The enamored Oswald gives Corinne the ring he inherited from his father. Worried, she agrees to accept it, but promises to return as soon as Oswald asks him for it back. Then Corinna hands him the manuscript, which sets out its history.

It turns out that Corinne is the daughter of Lord Edgermond and the Italian, the first wife of the lord. Corinne’s mother died when the girl was ten years old. Up to fifteen years, Corinne was raised in Italy, and then lived with her father in England, in the county of Northumberland. By this time, Lord Edgermond marries a dry and stiff Englishwoman, completely subjugating him.

Talents Corinne, according to her stepmother, no one needs. Cold and “withering the soul,” the English province depresses the girl, who grew up under the hot sun in an atmosphere of veneration of fine arts. The only joy for her is little sister Lucille, whom she gives lessons in Italian and drawing.

The father wants to marry Corinne to the son of his friend, Lord Nelvil, that is, for Oswald. But the father of Oswald who came to meet his future daughter-in-law finds her “too smart” and tells the friend that his son is still young for such a marriage.

Suddenly Korinna’s father dies, and now the girl has nothing to do with the house. Having renounced her name, she leaves England. The stepmother then declares her dead.

Corinne settles in Rome, is engaged in literature and arts. Having preferred the two madly in love with her people, she, however, is convinced that she had no real feelings for anyone except Oswald. And yet she does not want to unite with him, marveling that he will someday regret the lovely Lucy, destined by his father to be his wife. Corinne loves Oswald, and love does not recognize obligations.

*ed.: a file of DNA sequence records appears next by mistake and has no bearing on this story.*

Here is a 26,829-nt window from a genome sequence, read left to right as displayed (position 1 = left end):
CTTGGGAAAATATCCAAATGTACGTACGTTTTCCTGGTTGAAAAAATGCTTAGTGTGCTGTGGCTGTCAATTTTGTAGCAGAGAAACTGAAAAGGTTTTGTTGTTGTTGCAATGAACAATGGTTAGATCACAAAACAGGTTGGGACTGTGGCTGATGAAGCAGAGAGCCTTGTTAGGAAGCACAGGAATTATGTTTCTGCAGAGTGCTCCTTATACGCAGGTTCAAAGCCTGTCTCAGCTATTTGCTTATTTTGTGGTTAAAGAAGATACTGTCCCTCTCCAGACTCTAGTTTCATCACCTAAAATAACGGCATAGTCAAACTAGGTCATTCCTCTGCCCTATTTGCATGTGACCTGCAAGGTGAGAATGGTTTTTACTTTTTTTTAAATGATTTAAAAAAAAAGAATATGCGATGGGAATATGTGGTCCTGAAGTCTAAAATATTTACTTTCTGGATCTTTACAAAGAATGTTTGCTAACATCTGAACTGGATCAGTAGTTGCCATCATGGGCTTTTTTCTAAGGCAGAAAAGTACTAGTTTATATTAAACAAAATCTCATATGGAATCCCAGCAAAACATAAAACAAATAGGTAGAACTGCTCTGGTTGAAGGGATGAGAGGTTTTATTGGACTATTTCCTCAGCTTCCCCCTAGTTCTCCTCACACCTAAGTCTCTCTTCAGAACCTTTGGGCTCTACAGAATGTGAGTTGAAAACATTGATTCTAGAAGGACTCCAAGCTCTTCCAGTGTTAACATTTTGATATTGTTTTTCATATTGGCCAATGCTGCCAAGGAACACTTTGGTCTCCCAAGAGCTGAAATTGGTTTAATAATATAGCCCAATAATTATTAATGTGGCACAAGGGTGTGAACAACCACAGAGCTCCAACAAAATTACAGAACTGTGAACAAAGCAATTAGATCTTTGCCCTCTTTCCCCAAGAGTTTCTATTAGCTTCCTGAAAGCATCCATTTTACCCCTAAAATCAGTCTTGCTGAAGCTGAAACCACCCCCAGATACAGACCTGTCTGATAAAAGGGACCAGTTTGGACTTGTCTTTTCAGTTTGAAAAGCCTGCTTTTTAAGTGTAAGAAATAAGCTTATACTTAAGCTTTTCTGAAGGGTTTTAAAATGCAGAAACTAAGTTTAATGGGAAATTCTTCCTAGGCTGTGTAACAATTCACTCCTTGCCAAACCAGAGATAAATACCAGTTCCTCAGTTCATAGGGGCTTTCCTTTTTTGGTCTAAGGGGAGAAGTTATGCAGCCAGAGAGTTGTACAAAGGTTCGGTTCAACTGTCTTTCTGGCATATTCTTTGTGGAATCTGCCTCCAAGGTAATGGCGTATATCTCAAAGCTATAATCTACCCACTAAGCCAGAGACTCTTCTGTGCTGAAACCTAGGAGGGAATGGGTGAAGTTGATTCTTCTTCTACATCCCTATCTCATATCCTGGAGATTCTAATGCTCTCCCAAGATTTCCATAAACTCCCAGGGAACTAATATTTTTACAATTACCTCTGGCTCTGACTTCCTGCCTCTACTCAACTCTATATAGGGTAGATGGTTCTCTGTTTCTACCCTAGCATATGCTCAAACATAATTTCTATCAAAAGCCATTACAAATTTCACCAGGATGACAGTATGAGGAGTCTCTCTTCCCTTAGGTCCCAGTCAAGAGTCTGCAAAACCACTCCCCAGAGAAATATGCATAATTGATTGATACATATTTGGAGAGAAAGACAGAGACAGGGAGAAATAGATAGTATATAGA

Oswald decides to go to England and find out why his father was against his marriage with Corinne. Hardly having stepped on the native ground, the young man has felt “the propensities absorbed with milk of mother and a habit”. Oswald gets acquainted with the stepmother of Corinne. He is surprised to see that the girl Lucille has turned into a real beauty, brought up as a true Englishwoman. And when he compares the two sisters, his conclusions are not in favor of the eldest.

Oswald learns that his father considered Corinne too active for the woman and was afraid that the young Italian would take her son away from England, whose way of life she would not be able to reconcile. Thus, Oswald would have lost the honor of serving his homeland. Fulfilling the will of his father, Oswald refuses to marry Corinne.

Meanwhile Corinne, not having news from Oswald, arrives in England and sees Oswald everywhere appearing with Lucille. Corinne realizes that Nelvil fell in love with her sister. She returns the ring to him, attaching a note to him with the words: “You are free.” Offended by such a message, Nelvil asks for Lucile’s hands.

Learning about the upcoming marriage of Oswald, Corinne is seriously ill and, barely recovering, leaves for Italy. There she settles in the environs of Florence. But it does not have a past interest in life, it slowly fades away.

Accidentally, Oswald learns that Corinne visited England, saw everything, and, not wanting to bother him, left, taking with her all her grief. Oswald in despair, he leaves to fight in the New World.

A few years later, fanned by glory, he returns home, where his wife and young daughter are waiting for him. Soon Lady Edgermond, Lucy’s mother, dies. Under the pretext of a health amendment, Oswald decides to make a trip to Italy. Lucille and his daughter accompany him.

Arriving in Florence, Oswald seeks to see Corinne, but she refuses to meet him. Severely ill, she appears for the last time with improvisation – she bids farewell to Lord Nelvil and to her lovely Italy. After the performance on stage, Corinne becomes ill and she dies.

Lord Nelvil falls into deep despair, “for the first time even feared for his reason and life.” Then the “sense of duty” brings him back to the family, he is known as an impeccable family man and a highly moral person. “But did he forgive himself for his previous misdemeanors?” Was he satisfied with an ordinary life after all he had lost? This author is unknown, and therefore he does not want to blame or justify it.

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“Corinne, or Italy” by M. de Stael in brief